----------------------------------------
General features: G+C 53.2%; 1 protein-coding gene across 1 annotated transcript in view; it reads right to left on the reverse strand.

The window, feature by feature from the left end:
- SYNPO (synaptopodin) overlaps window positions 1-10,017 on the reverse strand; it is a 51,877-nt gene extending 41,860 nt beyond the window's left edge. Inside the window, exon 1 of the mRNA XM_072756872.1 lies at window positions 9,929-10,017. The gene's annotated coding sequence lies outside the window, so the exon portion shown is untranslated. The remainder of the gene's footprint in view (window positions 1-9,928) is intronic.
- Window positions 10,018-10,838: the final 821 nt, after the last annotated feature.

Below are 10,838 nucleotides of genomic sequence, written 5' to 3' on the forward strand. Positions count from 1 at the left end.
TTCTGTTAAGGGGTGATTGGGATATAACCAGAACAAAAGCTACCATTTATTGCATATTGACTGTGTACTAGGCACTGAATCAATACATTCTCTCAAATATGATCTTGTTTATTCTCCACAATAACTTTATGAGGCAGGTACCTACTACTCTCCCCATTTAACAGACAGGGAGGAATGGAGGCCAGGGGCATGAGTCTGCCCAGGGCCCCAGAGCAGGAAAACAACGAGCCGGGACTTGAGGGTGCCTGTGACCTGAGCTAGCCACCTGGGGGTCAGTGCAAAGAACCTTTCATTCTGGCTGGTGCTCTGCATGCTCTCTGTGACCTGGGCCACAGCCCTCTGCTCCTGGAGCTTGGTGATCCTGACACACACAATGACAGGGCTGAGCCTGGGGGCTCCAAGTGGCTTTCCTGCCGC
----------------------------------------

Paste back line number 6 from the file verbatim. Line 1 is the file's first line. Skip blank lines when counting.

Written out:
TTCTGTTAAGGGGTGATTGGGATATAACCAGAACAAAAGCTACCATTTATTGCATATTGACTGTGTACTAGGCACTGAATCAATACATTCTCTCAAATATGATCTTGTTTATTCTCCACAATAACTTTATGAGGCAGGTACCTACTACTCTCCCCATTTAACAGACAGGGAGGAATGGAGGCCAGGGGCATGAGTCTGCCCAGGGCCCCAGAGCAGGAAAACAACGAGCCGGGACTTGAGGGTGCCTGTGACCTGAGCTAGCCACCTGGGGGTCAGTGCAAAGAACCTTTCATTCTGGCTGGTGCTCTGCATGCTCTCTGTGACCTGGGCCACAGCCCTCTGCTCCTGGAGCTTGGTGATCCTGACACACACAATGACAGGGCTGAGCCTGGGGGCTCCAAGTGGCTTTCCTGCCGC